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Hacking North Korea, inside the Trickbot ransomware group, and more - catch up on the infosec news of the week with the Friday Five!
1. North Korea Hacked Him. So He Took Down Its Internet by Andy Greenberg
This is a wild story about a hacker who was apparently able to disrupt an entire country's internet, upset because its state-sponsored hackers were targeting him. It involves a hacker, P4x, who claims he was caught up in a hacking campaign carried out by North Korean spies. While they weren't successful, he was irked nonetheless and wanted to retaliate, aka hack hack. Exploiting vulnerabilities in North Korea's systems, he was able to launch denial of service attacks against routers and servers used by some of the country's internet-connected networks. It's had a palpable effect: As WIRED notes, at some points during P4x's hacking, it brought scores of NK sites to a standstill. While his actions may have not succeeded in much other than annoying the country in short bursts, if you read the story, it sounds like that's more than enough of a reason for him to keep going.
2. Inside Trickbot, Russia’s Notorious Ransomware Gang by Matt Burgess
Another piece from WIRED, this one peels back some of the covers on Trickbot, the ransomware gang that's targeted hospitals and healthcare organizations and even gloated about how easy of a target they can be. The story digs into chat transcripts between members of the gang, highlighting conversations around getting caught, how to work with other ransomware groups, and the gang's general business structure. While the information is a bit dated - the documents WIRED got access to included messages from the summer and autumn of 2020 - it's still a fascinating look at the cruel innerworkings of the group.
3. European Oil Port Terminals Hit By Cyberattack by Matthieu Demeestere
Barron's (via the AFP) has a report this week on a string of cyberattacks – likely ransomware - in Europe that have knocked multiple oil transport and storage companies offline. The attacks have disrupted IT systems at Oiltanking in Germany, SEA-Invest in Belgium and Evos in the Netherlands, actions that could have repercussions on delivery and the further oil supply chain. "Their software is being hijacked and they can't process barges. Basically, the operational system is down," Jelle Vreeman, senior broker at Riverlake in Rotterdam told the AFP, "The EU's Europol police agency said it was aware of the incidents in Germany and had offered support to authorities. German newspaper Handelsblatt, citing a report from Germany’s Federal Office for Information Security (BSI) said the group behind the BlackCat ransomware is responsible for the hack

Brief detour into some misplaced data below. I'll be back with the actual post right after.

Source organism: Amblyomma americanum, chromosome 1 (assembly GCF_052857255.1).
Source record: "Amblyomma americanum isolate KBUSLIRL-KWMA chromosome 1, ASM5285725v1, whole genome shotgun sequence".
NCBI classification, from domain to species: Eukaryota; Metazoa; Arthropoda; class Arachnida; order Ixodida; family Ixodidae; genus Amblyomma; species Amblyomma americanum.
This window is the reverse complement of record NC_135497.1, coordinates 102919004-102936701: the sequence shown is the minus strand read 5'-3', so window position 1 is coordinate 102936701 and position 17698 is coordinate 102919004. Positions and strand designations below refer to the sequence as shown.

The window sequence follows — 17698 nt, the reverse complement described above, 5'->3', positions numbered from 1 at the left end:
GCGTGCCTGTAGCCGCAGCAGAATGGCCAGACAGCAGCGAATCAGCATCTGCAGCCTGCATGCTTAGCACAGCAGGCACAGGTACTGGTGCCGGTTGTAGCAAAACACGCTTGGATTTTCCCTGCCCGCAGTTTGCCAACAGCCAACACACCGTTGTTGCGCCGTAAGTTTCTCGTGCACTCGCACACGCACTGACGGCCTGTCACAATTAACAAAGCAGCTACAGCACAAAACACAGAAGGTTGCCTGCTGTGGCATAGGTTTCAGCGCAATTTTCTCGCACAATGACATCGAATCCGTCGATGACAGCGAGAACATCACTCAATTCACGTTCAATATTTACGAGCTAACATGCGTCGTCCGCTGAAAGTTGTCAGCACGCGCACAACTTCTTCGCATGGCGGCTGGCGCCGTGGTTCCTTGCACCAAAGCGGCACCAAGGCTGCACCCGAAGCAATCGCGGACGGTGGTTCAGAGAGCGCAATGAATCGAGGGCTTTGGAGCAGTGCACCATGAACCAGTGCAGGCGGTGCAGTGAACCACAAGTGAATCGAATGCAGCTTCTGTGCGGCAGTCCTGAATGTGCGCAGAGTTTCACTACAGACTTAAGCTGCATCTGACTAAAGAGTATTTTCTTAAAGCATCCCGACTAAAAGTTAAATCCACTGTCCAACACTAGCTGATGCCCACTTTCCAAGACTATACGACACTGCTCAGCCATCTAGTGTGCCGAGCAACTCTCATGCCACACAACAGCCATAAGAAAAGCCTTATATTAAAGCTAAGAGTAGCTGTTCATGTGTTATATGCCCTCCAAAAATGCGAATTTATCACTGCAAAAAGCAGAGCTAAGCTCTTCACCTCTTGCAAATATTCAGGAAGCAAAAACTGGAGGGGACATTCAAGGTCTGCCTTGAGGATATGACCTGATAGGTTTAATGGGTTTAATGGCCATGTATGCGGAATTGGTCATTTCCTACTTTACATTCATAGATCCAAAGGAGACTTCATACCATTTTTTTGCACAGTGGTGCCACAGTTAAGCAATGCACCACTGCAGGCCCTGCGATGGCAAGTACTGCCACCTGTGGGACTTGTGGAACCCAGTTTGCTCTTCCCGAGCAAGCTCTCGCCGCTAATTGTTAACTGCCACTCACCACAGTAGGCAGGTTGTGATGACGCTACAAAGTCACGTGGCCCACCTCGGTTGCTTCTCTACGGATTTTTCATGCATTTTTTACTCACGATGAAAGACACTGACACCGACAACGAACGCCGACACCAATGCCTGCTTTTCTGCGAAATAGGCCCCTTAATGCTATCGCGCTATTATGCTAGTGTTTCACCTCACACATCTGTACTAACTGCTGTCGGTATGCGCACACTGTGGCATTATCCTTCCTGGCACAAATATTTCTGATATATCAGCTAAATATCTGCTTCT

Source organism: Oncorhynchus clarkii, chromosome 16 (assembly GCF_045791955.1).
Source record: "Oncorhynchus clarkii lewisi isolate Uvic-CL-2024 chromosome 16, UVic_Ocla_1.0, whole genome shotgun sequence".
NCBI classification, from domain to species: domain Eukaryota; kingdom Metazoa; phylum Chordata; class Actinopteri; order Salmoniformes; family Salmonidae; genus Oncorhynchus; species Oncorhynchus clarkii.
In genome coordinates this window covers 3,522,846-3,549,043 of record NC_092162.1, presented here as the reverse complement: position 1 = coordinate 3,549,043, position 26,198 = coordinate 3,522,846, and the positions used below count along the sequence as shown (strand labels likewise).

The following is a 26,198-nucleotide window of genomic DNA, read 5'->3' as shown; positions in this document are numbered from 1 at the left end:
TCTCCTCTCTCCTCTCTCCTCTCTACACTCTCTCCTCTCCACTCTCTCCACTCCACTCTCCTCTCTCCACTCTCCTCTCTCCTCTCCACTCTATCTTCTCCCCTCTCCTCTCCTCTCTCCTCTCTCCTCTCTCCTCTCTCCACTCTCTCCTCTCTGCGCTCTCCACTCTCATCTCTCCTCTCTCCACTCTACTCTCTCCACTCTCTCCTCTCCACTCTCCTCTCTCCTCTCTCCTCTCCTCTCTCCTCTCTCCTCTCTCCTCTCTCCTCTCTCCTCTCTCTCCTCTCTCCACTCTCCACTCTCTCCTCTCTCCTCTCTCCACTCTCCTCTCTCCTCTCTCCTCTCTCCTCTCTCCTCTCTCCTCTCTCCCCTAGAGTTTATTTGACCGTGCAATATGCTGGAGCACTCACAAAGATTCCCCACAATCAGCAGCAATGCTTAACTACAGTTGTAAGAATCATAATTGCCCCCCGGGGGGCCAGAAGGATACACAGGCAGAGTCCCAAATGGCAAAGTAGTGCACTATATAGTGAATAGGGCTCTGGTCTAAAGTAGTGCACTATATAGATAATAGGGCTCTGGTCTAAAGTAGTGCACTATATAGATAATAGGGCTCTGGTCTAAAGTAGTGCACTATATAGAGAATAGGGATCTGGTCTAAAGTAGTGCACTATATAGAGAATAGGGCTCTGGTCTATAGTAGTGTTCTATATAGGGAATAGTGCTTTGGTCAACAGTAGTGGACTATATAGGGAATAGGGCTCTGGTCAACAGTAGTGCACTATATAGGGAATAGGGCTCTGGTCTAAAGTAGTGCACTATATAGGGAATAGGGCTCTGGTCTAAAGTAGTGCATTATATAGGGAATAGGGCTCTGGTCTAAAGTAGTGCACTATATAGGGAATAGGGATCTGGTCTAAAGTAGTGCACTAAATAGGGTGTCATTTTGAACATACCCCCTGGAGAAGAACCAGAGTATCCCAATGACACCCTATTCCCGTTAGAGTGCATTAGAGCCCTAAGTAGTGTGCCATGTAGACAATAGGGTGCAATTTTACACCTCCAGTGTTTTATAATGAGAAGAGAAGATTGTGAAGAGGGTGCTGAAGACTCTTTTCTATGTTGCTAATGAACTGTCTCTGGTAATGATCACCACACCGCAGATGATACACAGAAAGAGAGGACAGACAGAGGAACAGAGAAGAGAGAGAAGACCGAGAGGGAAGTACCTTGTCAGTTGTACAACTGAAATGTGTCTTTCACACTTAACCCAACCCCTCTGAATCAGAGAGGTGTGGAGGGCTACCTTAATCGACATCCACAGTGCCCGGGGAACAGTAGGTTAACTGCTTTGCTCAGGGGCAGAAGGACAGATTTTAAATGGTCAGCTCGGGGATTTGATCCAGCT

4. iPhone flaw exploited by second Israeli spy firm-sources by Christopher Bing and Raphael Satter
While much of the attention regarding the abuse of state-sponsored surveillance technology over the past year has been squared on NSO Group, it turns out it wasn't the only firm hacking iPhones to carry out shady surveillance. A scoop via Reuters this week found that another, lesser known company, also based in Israel, QuaDream, also exploited a flaw in Apple's iOS software to break into iPhones remotely, just like NSO Group with its Pegasus spyware. Reuters reviewed brochures from QuaDream for its REIGN product which shows that it’s the same company as NSO. Like Pegasus, REIGN promises it can siphon up messages from WhatsApp, Telegram, Signal, photos, emails, and more. The story gives some insight into some of QuaDream's customers, governments who also happened to contract NSO's business: Singapore, Saudi Arabia and Mexico.
5. Crazy quilt of state privacy laws could cost businesses $1 trillion by John P. Mello
A new study published by a policy think tank puts a number on the cost that the patchwork of state data privacy bills could cost in the long run. The group, the Information Technology & Innovation Foundation, posits that mounting compliance costs for in- and out-of-state businesses will add up, to the tune of $98 billion and $112 billion annually. That’d be more than $1 trillion over the next 10 years. To make matters worse for small businesses that could encounter stumbling blocks when it comes to compliance, the variety of state laws could cost them between $20 to $23 billion annually. The report is transparent in its motive: It’s yet another attempt by a group to sway Congress to pass a national privacy framework. The ITIF envisions legislation that would preempt state laws and ban private right-of-action for violations of the law, something which would obviously benefit businesses. It's the latest push in a series of calls to Congress to enact comprehensive privacy legislation. Last month the U.S. Chamber of Commerce published a letter to pass "bipartisan and durable national data protection legislation.”